I think, from my point of view, in my business, I think that they, they, my clients have cell filtered in that they wouldn’t come to me until they’ve decided right, I don’t know everything. I’ve got to put my ego in the box a little bit of God and drop the narcissism I need some help. So become self selecting. I think it hits people in the face when they get to that point where they say I I don’t know what I’m doing here. I’m stuck. It’s usually stuck stuck in lots of different ways. But it’s it’s often simple things that cause that trigger. So I’ve had clients who’ve come to me and said, I’ve just fallen out of love in my business. It’s such a pain in the ass. I need some help. Or people who’ve said, you know, I want to grow the business. I don’t know how to do it. or even, you know, I’m thinking I want to put a plan in place to exit the business, you’ve done it, what do I need to put in place. But what I always do with all my clients, whatever they come to me with is I start with something that is sort of borrowed from Stephen Covey seven habits, which is one of his habit, and it’s a brilliant business book, if you haven’t read it, everybody should read it. Anybody who’s listening to this watching this read Stephen Covey, seven habits, one of them is start with the end in mind. So I start with clients say, Okay, what does perfect look like? In a year’s time? That’s a really simple question. And he’ll know, you know, what would be perfect? And they go out, no $5 million sales are going, Okay, let’s put a plan in place to deliver that. What do you need to do to do that? You know, well, on the, you know, more products, I’ll need more production capacity, I need a new sales director, whatever it might be, Okay, if that’s the case, what do you need to do to pull that in place, and you just drill down, it’s, I have a five step plan that I use, which I call the phrase a five step. So very childishly, when I write it, I can write FFS doesn’t work verbally, it works written. And it just it just waterfalls down to minutiae. And you go, right, you flip the whole plan upside down, and you start at the bottom, and it leads to where your target is. And, again, a lot of what I do feels very simplistic, it’s just me looking from the outside in and the business owner, as many of us are, as business owners, he’s too close to the business to see the problem. Or the person that they’re getting advice from. How’s this usually a subconscious bias that using another phrase is, nobody will tell you your baby’s ugly, from upon a business perspective. So you know, that’s just a really shit idea. That’s a ship problem. I don’t say that. But I, this is where I don’t think I’m a coach or a mentor, because I ask questions and bounce it back to the client and the client comes up the ideas and the client comes over the client goes, No, you’re right. Is it? Whatever it is? Should I do? Yeah. Karma? Well, the question was did I answer?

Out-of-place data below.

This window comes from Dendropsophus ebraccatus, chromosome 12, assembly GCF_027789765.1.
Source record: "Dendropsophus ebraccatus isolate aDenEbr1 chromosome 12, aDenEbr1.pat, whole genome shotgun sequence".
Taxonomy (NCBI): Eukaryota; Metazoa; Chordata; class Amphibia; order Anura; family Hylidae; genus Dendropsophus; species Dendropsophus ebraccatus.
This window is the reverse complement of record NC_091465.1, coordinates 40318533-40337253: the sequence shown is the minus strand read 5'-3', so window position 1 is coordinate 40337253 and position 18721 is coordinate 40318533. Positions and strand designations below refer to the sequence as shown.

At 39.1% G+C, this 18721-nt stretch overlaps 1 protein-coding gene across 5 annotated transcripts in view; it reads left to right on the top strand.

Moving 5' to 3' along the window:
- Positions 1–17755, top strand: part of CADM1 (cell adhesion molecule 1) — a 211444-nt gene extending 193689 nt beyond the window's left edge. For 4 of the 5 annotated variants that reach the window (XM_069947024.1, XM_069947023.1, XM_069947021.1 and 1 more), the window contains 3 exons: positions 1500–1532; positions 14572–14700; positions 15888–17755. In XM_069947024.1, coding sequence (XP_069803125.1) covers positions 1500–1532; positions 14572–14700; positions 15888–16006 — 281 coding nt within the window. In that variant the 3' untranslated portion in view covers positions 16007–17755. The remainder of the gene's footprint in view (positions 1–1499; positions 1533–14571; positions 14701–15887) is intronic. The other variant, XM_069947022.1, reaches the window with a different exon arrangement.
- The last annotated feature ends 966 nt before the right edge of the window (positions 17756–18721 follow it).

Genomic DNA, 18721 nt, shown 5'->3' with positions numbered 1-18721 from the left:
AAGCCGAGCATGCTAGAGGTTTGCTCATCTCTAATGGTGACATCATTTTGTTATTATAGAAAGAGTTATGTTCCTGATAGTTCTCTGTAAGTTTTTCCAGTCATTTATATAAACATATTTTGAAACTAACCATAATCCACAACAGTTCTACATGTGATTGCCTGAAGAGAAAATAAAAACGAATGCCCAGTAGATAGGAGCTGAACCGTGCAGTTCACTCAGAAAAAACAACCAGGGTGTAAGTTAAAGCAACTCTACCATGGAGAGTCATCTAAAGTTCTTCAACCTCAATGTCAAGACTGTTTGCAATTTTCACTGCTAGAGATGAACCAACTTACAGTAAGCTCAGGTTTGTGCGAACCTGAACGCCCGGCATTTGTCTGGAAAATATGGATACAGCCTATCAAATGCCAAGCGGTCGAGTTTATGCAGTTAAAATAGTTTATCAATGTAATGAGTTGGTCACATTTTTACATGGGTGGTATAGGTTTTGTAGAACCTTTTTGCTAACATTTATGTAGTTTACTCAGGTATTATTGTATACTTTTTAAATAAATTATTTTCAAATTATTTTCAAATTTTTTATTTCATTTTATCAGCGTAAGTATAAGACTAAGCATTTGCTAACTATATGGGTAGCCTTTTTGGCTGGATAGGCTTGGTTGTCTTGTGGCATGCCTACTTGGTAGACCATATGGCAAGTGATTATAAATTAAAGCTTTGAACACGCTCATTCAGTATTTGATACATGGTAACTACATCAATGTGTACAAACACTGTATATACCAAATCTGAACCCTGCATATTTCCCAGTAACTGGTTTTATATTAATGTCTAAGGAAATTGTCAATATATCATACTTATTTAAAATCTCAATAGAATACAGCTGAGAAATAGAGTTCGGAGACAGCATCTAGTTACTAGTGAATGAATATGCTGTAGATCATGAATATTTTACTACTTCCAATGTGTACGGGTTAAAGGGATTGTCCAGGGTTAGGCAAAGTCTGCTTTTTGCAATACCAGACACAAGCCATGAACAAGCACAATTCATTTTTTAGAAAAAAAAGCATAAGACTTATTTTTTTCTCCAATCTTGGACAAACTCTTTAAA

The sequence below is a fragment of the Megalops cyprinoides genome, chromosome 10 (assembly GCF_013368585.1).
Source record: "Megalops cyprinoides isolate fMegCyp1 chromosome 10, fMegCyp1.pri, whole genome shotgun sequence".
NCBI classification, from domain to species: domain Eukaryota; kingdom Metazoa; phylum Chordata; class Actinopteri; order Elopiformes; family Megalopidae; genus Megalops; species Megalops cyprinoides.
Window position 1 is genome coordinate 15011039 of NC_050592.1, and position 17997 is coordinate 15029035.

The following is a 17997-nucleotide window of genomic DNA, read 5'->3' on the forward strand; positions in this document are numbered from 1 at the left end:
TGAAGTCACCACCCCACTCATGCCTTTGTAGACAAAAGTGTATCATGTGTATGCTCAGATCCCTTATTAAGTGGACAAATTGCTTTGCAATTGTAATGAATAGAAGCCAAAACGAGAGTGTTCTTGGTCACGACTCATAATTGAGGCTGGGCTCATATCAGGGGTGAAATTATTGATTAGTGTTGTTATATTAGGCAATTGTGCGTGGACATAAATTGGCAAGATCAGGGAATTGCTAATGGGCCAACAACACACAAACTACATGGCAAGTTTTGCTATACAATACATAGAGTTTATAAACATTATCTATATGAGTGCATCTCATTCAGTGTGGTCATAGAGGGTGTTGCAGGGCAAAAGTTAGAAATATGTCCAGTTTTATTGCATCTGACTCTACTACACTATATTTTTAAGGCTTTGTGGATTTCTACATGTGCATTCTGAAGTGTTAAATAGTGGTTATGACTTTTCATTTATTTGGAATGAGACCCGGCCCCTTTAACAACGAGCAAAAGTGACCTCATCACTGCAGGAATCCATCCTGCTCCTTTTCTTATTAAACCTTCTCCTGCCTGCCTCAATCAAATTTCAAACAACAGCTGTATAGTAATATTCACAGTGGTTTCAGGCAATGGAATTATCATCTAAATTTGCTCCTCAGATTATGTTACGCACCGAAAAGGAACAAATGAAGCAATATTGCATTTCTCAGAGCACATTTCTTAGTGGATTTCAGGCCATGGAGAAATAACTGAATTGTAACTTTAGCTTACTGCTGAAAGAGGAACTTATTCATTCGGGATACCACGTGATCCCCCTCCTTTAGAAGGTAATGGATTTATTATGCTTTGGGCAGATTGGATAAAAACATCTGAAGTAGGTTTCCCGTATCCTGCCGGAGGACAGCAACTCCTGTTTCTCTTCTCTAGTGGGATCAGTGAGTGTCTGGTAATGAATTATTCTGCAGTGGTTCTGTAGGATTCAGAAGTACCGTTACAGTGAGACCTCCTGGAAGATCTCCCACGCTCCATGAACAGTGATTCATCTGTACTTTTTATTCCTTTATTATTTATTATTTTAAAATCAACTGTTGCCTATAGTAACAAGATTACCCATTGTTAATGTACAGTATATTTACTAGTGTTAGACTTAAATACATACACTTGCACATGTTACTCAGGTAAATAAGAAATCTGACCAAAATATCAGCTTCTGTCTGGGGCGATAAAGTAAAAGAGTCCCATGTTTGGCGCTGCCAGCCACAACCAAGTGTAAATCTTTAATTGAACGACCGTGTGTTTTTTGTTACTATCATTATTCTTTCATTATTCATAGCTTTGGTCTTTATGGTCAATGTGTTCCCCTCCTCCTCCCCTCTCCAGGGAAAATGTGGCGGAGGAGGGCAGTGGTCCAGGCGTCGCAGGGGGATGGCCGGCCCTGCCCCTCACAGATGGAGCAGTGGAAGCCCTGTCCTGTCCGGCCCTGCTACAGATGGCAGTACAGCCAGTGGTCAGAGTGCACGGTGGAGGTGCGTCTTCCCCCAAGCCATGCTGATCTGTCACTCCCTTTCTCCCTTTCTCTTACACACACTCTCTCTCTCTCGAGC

You did you did? Yeah. And I think that’s, yeah, I think that’s helpful. There’s, there’s another element that kind of keeps popping up. And I know, it was part of my story, and I hear it kind of an undertone to what you’re sharing is, I thought that to have a good team around me was enough. Right? And what I found both with my team and and, you know, with working with others is, even if you have a great team, there tend to be these two kind of equal but opposite, you know, follies in the team, right? That show up not not all the time, not systemically, but you kind of get this, this roller coaster, if you will. One is the no one will tell you your baby’s ugly, right? It’s like you got a bunch of people who think that you’re amazing, right? Like they, they might say no, every once in a while, but fundamentally, they think you’re right, you know, he’s, he’s had all this success, he’s had more success than I have, he must be right, you know, and there’s just a limit to their ability to challenge and there’s also the agency of if I push back too hard, like my job might be on the line, right? Like, that’s just there, whether we want it to be there or not, it is the other side of it is you’ll find folks who go out and they try and solve the the lonely problem or the the Insight problem by bringing in someone you know, who’s maybe been there, done that, or from a bigger organization come in, and you get this person who’s almost too big for the roll, right? And they say no to everything. And with both of those, though, the yes, everything that no to everything, it’s very difficult to discern the truth, again, from the inside of the organization. So again, I love this idea of coming in being that sounding board from outside the organization, right, who’s you’re not enamored by the prowess of your clients, right. Like you’ve seen it, you’ve seen it all you’re not you’re also not put off by the the difficulties of that role, and their, you know, their shortcomings as leaders. So I love that you’re able to do that. I think that’s fantastic. Now, I want to shift gears a little bit as a question. I like to ask everybody, and it’s this what’s the biggest secret that you wish wasn’t a secret at all? What’s that one thing that you wish every single founder leader listening today knew?